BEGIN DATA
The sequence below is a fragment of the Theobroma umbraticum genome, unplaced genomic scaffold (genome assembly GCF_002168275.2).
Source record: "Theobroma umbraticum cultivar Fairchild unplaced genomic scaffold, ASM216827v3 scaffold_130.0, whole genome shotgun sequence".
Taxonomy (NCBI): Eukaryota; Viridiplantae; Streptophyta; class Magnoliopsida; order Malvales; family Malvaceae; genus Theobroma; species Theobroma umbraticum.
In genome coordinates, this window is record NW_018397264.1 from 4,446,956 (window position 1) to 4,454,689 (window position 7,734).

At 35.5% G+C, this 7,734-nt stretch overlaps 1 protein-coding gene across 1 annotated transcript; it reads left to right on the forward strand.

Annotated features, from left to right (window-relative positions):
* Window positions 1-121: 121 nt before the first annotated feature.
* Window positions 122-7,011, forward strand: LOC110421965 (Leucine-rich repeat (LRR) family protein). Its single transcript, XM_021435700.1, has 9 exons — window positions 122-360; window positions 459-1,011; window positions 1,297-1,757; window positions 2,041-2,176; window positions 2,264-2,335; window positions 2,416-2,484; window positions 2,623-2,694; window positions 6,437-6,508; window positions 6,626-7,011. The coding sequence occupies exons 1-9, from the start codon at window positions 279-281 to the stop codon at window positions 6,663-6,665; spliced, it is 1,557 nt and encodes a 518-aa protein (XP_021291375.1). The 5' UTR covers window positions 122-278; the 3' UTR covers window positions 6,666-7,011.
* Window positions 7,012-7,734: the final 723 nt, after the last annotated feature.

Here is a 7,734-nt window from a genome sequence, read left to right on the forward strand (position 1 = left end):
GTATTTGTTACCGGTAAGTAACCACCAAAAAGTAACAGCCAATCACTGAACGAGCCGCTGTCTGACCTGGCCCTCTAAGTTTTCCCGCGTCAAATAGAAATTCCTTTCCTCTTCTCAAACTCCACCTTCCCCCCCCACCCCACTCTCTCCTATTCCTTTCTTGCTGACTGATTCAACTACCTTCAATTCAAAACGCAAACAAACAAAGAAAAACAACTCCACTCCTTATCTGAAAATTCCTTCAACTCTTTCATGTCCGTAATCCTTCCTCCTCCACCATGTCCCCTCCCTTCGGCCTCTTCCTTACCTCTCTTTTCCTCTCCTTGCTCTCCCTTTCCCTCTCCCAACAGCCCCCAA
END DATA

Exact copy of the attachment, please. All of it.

The sequence below is a fragment of the Theobroma umbraticum genome, unplaced genomic scaffold (genome assembly GCF_002168275.2).
Source record: "Theobroma umbraticum cultivar Fairchild unplaced genomic scaffold, ASM216827v3 scaffold_130.0, whole genome shotgun sequence".
Taxonomy (NCBI): Eukaryota; Viridiplantae; Streptophyta; class Magnoliopsida; order Malvales; family Malvaceae; genus Theobroma; species Theobroma umbraticum.
In genome coordinates, this window is record NW_018397264.1 from 4,446,956 (window position 1) to 4,454,689 (window position 7,734).

At 35.5% G+C, this 7,734-nt stretch overlaps 1 protein-coding gene across 1 annotated transcript; it reads left to right on the forward strand.

Annotated features, from left to right (window-relative positions):
* Window positions 1-121: 121 nt before the first annotated feature.
* Window positions 122-7,011, forward strand: LOC110421965 (Leucine-rich repeat (LRR) family protein). Its single transcript, XM_021435700.1, has 9 exons — window positions 122-360; window positions 459-1,011; window positions 1,297-1,757; window positions 2,041-2,176; window positions 2,264-2,335; window positions 2,416-2,484; window positions 2,623-2,694; window positions 6,437-6,508; window positions 6,626-7,011. The coding sequence occupies exons 1-9, from the start codon at window positions 279-281 to the stop codon at window positions 6,663-6,665; spliced, it is 1,557 nt and encodes a 518-aa protein (XP_021291375.1). The 5' UTR covers window positions 122-278; the 3' UTR covers window positions 6,666-7,011.
* Window positions 7,012-7,734: the final 723 nt, after the last annotated feature.

Here is a 7,734-nt window from a genome sequence, read left to right on the forward strand (position 1 = left end):
GTATTTGTTACCGGTAAGTAACCACCAAAAAGTAACAGCCAATCACTGAACGAGCCGCTGTCTGACCTGGCCCTCTAAGTTTTCCCGCGTCAAATAGAAATTCCTTTCCTCTTCTCAAACTCCACCTTCCCCCCCCACCCCACTCTCTCCTATTCCTTTCTTGCTGACTGATTCAACTACCTTCAATTCAAAACGCAAACAAACAAAGAAAAACAACTCCACTCCTTATCTGAAAATTCCTTCAACTCTTTCATGTCCGTAATCCTTCCTCCTCCACCATGTCCCCTCCCTTCGGCCTCTTCCTTACCTCTCTTTTCCTCTCCTTGCTCTCCCTTTCCCTCTCCCAACAGCCCCCAA